Elizabeth thanked him from her heart, and then walked towards the table where a few books were lying.
Mrs. Bennet and her daughters apologised most civilly for Lydia’s interruption, and promised that it should not occur again, if he would resume his book; but Mr. Collins, after assuring them that he bore his young cousin no ill-will, and should never resent her behaviour as any affront, seated himself at another table with Mr. Bennet, and prepared for backgammon.
Mr. Wickham did not play at whist, and with ready delight was he received at the other table between Elizabeth and Lydia.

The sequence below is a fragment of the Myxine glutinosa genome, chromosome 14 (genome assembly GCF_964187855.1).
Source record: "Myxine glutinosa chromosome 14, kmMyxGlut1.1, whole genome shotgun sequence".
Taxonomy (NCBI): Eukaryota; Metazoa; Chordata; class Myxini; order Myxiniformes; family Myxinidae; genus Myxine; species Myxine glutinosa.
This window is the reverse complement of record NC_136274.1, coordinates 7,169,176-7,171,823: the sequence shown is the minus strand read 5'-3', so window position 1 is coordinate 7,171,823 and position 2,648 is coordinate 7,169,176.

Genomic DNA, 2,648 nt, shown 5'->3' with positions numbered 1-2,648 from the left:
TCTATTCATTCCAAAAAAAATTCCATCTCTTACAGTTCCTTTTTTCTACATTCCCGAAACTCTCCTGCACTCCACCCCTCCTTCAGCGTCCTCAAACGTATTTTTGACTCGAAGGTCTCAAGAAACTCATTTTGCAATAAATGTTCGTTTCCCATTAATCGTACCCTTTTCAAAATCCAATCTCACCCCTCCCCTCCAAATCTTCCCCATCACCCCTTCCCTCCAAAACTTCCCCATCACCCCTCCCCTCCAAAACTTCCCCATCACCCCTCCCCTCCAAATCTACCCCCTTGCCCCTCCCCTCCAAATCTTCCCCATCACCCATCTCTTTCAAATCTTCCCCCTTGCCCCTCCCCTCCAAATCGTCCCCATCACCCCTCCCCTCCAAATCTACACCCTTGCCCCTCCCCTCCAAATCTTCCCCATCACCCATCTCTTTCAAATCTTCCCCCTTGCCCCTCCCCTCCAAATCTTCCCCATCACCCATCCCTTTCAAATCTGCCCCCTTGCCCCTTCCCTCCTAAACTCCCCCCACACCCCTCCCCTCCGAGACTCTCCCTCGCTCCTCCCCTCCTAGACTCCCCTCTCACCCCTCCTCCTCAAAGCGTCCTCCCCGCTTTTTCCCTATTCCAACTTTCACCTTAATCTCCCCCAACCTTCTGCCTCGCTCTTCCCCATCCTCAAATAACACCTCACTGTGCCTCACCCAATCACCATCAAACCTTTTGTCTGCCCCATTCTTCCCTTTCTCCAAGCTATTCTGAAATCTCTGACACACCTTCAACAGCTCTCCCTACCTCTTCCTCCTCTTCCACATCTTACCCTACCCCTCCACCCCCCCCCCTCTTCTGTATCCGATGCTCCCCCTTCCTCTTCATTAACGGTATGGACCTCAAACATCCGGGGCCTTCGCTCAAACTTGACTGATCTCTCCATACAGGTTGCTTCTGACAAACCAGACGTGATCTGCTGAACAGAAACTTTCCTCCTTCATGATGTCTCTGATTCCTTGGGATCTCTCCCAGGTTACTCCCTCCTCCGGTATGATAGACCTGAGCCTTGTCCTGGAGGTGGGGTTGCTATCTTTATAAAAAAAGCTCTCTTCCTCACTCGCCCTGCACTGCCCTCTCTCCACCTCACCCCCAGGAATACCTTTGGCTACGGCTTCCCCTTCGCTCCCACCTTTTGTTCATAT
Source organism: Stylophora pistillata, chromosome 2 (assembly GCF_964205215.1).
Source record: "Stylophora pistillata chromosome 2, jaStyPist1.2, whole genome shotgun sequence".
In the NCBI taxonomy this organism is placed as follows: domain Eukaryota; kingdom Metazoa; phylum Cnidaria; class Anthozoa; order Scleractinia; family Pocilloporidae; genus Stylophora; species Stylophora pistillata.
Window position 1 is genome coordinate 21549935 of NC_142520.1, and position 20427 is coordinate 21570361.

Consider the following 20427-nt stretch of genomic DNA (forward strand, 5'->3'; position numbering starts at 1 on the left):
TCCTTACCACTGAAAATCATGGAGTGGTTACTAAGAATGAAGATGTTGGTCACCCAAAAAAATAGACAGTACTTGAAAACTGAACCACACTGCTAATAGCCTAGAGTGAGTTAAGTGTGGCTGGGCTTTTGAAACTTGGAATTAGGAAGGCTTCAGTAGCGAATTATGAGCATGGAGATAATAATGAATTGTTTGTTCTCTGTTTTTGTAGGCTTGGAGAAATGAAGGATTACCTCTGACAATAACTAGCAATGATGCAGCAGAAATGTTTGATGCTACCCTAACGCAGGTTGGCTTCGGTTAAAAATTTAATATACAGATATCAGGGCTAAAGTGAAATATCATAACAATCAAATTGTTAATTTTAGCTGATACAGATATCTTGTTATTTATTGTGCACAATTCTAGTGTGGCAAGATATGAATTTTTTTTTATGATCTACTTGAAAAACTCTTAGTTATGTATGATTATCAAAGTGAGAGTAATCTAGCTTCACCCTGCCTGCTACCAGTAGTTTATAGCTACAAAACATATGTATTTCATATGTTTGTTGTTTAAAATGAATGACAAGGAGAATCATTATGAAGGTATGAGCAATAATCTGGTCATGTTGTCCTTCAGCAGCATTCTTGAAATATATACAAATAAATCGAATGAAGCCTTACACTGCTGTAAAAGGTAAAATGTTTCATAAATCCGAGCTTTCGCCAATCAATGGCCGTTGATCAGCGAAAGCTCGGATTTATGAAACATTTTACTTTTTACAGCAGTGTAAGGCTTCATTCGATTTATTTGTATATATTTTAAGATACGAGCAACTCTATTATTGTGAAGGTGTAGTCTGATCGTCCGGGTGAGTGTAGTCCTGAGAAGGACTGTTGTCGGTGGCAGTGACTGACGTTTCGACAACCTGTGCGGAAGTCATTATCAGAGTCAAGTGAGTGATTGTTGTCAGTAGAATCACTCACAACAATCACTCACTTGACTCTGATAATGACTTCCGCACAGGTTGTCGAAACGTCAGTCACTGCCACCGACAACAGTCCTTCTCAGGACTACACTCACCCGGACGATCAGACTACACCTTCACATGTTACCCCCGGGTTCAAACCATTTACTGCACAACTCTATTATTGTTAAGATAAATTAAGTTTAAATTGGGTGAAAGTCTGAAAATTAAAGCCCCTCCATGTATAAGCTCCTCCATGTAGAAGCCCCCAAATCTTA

The whist party soon afterwards breaking up, the players gathered round the other table and Mr. Collins took his station between his cousin Elizabeth and Mrs. Phillips.
It now first struck her, that she was selected from among her sisters as worthy of being mistress of Hunsford Parsonage, and of assisting to form a quadrille table at Rosings, in the absence of more eligible visitors.
But Lady Catherine seemed gratified by their excessive admiration, and gave most gracious smiles, especially when any dish on the table proved a novelty to them.
Their table was superlatively stupid.
After welcoming their sisters, they triumphantly displayed a table set out with such cold meat as an inn larder usually affords, exclaiming, “Is not this nice?
And what sort of table do they keep?
That will make thirteen with ourselves, so there will be just room at table for him.”